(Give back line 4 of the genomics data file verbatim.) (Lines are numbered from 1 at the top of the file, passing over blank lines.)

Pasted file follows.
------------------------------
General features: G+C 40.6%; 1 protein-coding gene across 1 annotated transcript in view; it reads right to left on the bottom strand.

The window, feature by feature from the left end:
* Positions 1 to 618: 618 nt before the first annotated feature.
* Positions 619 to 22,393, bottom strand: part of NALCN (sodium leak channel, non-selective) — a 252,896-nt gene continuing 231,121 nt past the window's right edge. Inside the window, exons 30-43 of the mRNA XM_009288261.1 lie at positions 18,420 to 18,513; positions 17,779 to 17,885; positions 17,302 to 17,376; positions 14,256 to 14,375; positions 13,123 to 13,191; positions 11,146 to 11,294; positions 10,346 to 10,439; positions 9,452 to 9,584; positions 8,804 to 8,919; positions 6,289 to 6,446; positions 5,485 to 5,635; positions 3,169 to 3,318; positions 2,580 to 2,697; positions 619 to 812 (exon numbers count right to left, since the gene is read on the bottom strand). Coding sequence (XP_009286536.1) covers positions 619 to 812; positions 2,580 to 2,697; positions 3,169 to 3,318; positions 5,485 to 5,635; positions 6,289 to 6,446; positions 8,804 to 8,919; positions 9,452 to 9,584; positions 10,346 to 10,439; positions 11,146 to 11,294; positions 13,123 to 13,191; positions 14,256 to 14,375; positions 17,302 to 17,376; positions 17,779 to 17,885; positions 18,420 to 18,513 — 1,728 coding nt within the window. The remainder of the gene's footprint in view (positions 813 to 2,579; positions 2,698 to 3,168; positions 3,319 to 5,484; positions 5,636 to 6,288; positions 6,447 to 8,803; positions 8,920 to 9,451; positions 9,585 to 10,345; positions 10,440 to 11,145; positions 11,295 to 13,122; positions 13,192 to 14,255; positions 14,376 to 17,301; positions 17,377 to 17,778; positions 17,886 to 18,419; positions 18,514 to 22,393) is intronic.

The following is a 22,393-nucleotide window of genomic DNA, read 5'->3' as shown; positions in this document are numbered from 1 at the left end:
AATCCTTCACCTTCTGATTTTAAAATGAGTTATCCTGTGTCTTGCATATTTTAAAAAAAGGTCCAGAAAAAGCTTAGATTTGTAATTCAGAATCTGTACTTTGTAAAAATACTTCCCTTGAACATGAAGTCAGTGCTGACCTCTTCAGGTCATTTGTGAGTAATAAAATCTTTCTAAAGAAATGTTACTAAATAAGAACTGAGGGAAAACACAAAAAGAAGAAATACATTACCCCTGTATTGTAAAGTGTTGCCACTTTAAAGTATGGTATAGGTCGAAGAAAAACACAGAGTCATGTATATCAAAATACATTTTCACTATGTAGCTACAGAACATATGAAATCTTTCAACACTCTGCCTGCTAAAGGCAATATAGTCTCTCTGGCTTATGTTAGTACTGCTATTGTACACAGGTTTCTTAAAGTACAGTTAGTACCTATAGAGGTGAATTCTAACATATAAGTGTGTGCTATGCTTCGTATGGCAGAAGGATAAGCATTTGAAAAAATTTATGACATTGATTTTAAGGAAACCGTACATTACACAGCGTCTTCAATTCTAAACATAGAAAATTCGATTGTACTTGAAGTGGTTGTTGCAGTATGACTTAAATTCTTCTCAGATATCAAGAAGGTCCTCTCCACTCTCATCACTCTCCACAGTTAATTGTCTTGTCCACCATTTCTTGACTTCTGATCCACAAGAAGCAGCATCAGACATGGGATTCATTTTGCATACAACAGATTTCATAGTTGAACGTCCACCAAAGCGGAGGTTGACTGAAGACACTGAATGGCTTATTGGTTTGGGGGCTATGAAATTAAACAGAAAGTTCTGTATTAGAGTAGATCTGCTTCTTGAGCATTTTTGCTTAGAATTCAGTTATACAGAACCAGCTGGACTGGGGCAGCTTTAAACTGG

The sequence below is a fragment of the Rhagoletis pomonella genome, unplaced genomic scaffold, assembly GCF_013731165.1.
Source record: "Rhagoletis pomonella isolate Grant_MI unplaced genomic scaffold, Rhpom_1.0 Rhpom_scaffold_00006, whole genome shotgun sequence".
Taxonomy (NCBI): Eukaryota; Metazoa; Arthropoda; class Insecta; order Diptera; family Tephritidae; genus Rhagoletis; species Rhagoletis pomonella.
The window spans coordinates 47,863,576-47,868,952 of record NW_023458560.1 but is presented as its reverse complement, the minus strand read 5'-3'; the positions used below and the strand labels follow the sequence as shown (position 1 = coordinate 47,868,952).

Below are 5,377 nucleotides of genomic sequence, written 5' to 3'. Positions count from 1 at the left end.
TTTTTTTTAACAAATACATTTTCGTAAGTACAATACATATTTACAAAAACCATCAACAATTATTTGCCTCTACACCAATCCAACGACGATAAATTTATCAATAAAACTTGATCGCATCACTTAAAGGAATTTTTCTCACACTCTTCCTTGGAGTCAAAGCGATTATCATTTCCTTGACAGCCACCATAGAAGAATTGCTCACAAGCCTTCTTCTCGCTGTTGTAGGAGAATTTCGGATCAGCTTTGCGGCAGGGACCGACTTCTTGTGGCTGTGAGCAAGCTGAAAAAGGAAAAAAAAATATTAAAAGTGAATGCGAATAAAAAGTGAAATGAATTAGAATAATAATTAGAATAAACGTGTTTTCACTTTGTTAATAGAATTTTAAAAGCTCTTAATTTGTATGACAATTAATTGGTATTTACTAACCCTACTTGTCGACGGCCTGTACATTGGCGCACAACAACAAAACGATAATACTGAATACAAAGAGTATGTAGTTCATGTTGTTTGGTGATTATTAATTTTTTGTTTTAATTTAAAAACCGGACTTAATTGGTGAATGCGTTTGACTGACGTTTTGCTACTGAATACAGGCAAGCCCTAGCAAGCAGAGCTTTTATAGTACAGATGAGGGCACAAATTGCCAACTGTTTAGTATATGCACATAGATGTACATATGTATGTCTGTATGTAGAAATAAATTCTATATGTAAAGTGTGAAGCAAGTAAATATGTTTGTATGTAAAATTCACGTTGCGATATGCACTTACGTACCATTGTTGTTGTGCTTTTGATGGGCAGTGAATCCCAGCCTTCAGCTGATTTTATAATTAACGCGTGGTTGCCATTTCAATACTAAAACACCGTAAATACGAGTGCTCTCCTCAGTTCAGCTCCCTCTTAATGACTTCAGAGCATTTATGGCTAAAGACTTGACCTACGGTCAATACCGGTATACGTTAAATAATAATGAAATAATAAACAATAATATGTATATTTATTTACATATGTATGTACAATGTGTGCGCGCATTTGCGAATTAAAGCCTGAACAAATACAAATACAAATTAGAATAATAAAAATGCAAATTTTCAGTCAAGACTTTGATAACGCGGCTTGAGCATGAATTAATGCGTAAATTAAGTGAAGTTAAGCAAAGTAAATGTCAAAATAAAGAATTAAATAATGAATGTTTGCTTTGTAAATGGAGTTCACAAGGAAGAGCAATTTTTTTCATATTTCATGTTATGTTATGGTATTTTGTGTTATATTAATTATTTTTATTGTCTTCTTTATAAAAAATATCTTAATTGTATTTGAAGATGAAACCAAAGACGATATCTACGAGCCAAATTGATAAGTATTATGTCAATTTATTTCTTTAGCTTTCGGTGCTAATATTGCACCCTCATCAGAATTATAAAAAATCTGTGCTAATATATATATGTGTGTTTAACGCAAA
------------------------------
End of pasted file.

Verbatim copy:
* Positions 619 to 22,393, bottom strand: part of NALCN (sodium leak channel, non-selective) — a 252,896-nt gene continuing 231,121 nt past the window's right edge. Inside the window, exons 30-43 of the mRNA XM_009288261.1 lie at positions 18,420 to 18,513; positions 17,779 to 17,885; positions 17,302 to 17,376; positions 14,256 to 14,375; positions 13,123 to 13,191; positions 11,146 to 11,294; positions 10,346 to 10,439; positions 9,452 to 9,584; positions 8,804 to 8,919; positions 6,289 to 6,446; positions 5,485 to 5,635; positions 3,169 to 3,318; positions 2,580 to 2,697; positions 619 to 812 (exon numbers count right to left, since the gene is read on the bottom strand). Coding sequence (XP_009286536.1) covers positions 619 to 812; positions 2,580 to 2,697; positions 3,169 to 3,318; positions 5,485 to 5,635; positions 6,289 to 6,446; positions 8,804 to 8,919; positions 9,452 to 9,584; positions 10,346 to 10,439; positions 11,146 to 11,294; positions 13,123 to 13,191; positions 14,256 to 14,375; positions 17,302 to 17,376; positions 17,779 to 17,885; positions 18,420 to 18,513 — 1,728 coding nt within the window. The remainder of the gene's footprint in view (positions 813 to 2,579; positions 2,698 to 3,168; positions 3,319 to 5,484; positions 5,636 to 6,288; positions 6,447 to 8,803; positions 8,920 to 9,451; positions 9,585 to 10,345; positions 10,440 to 11,145; positions 11,295 to 13,122; positions 13,192 to 14,255; positions 14,376 to 17,301; positions 17,377 to 17,778; positions 17,886 to 18,419; positions 18,514 to 22,393) is intronic.